I Didn’t Say You Shouldn’t Write About Yourself As You Get Older
Last week I wrote about feeling like I was too old to write about my life. It was kind of a toss-off post, a last minute effort to come up with something to say as my deadline neared. I didn’t expect much to come of it, but it seemed to touch a nerve, making it all the way to Medium’s Human Parts magazine as well as the regular blog.
Several people messaged me or left comments saying they were sorry to hear I wouldn’t be writing about myself anymore and hoped I would change my mind (which was very nice — thank you.) But even more people said they were dispirited by my words because, in middle age or even older, they’d found they finally had something to say.
To those points, let me say the following.
First: Don’t worry, it’s highly unlikely that I’ll stop writing about myself, if only because I’ve also declared I’m not writing opinion articles or cultural analysis and, as it stands, I’m obliged to produce a certain number of words in this space once a week.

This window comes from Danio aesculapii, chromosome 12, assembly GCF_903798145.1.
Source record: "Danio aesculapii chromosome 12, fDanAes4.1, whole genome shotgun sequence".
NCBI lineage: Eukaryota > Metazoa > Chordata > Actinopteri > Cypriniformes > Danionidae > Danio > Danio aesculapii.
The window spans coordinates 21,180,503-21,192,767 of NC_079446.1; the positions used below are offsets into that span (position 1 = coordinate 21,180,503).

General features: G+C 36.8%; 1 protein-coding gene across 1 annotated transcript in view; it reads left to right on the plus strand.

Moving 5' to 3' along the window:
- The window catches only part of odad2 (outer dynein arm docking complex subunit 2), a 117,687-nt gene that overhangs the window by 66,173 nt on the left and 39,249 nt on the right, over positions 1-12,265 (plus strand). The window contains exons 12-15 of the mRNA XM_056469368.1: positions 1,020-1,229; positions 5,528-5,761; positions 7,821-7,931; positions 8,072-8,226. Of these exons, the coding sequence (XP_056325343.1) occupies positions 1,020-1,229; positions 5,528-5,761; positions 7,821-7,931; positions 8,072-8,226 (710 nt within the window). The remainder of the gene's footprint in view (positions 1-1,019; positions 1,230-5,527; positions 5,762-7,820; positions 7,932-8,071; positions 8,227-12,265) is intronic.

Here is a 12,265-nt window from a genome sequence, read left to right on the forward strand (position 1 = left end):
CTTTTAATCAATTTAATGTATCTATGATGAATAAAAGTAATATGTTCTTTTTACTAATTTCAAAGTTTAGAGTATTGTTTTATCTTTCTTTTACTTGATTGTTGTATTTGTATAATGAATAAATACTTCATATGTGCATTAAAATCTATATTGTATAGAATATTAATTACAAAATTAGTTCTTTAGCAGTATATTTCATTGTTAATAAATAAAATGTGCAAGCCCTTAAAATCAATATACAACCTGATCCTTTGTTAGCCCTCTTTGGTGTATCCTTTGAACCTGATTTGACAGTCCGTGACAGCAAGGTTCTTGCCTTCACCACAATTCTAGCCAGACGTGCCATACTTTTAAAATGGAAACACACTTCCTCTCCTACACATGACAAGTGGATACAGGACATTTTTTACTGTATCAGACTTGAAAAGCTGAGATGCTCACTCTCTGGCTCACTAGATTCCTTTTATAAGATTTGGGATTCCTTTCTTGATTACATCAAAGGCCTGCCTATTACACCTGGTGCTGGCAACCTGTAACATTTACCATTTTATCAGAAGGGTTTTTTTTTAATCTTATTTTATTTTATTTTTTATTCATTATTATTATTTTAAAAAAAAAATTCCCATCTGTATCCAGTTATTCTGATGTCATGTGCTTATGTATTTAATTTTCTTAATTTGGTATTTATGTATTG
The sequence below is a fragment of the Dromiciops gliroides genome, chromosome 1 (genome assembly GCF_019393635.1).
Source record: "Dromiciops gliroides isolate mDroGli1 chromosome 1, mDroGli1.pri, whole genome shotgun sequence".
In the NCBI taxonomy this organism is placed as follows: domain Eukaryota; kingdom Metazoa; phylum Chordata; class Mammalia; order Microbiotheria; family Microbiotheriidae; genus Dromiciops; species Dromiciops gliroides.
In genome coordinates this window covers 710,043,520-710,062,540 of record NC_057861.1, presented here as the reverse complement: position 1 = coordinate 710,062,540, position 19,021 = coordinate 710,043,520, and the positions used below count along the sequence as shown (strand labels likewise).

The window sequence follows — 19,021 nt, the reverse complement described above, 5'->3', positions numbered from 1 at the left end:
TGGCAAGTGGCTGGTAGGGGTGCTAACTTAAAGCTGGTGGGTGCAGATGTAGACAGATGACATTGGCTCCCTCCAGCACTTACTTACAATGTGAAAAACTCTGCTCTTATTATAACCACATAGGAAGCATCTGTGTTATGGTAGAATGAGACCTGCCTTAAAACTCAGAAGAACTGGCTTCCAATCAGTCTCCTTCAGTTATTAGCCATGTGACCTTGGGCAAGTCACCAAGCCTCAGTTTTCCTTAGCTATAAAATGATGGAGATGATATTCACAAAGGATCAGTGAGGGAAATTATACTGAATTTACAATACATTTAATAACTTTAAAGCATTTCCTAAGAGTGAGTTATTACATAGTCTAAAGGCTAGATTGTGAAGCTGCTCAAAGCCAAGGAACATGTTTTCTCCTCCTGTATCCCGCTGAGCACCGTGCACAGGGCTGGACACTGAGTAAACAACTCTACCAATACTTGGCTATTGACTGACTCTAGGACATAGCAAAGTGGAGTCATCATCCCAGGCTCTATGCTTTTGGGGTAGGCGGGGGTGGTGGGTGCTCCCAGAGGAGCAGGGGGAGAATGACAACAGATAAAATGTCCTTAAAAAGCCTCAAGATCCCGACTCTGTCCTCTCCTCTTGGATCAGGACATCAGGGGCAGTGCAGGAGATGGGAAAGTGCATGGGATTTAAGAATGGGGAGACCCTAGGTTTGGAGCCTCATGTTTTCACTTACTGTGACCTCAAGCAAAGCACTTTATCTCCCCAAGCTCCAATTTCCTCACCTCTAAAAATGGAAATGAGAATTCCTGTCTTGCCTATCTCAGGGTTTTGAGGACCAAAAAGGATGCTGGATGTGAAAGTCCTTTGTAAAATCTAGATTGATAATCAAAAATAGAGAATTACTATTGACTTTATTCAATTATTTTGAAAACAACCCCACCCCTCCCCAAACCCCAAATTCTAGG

Second: Those of you who feel compelled to write about your lives now that you’re retired or the kids are out of the house or you finally feel like you have something to say: please do! You’re the ones who should be writing about your lives!
I didn’t say no one should write about themselves as they get older. I said I shouldn’t. And, to be clear, I wasn’t suggesting this was entirely a matter of being not so young anymore. I just meant that I seem to have slipped into a phase where, for a variety of reasons, I can’t bear to share the granular details of my mostly-boring life. It’s not just that the indignities of aging, much of which have to to with bodily decay, aren’t quite as charming as the indignities of youth, which tend to be animated by a kind of endearing cluelessness. It’s that writing about your experiences requires a belief, however tenuous, that whatever you’re going through is new or somehow unique to you. Young people, by virtue of being young, experience just about everything as new. By virtue of everything being new, just about everything is also interesting. When I was in my twenties, I could find a trip to the DMV to be revelatory. Now that I’m fifty, even an unprecedented global pandemic leaves me wondering what I could possibly add to what’s already been said.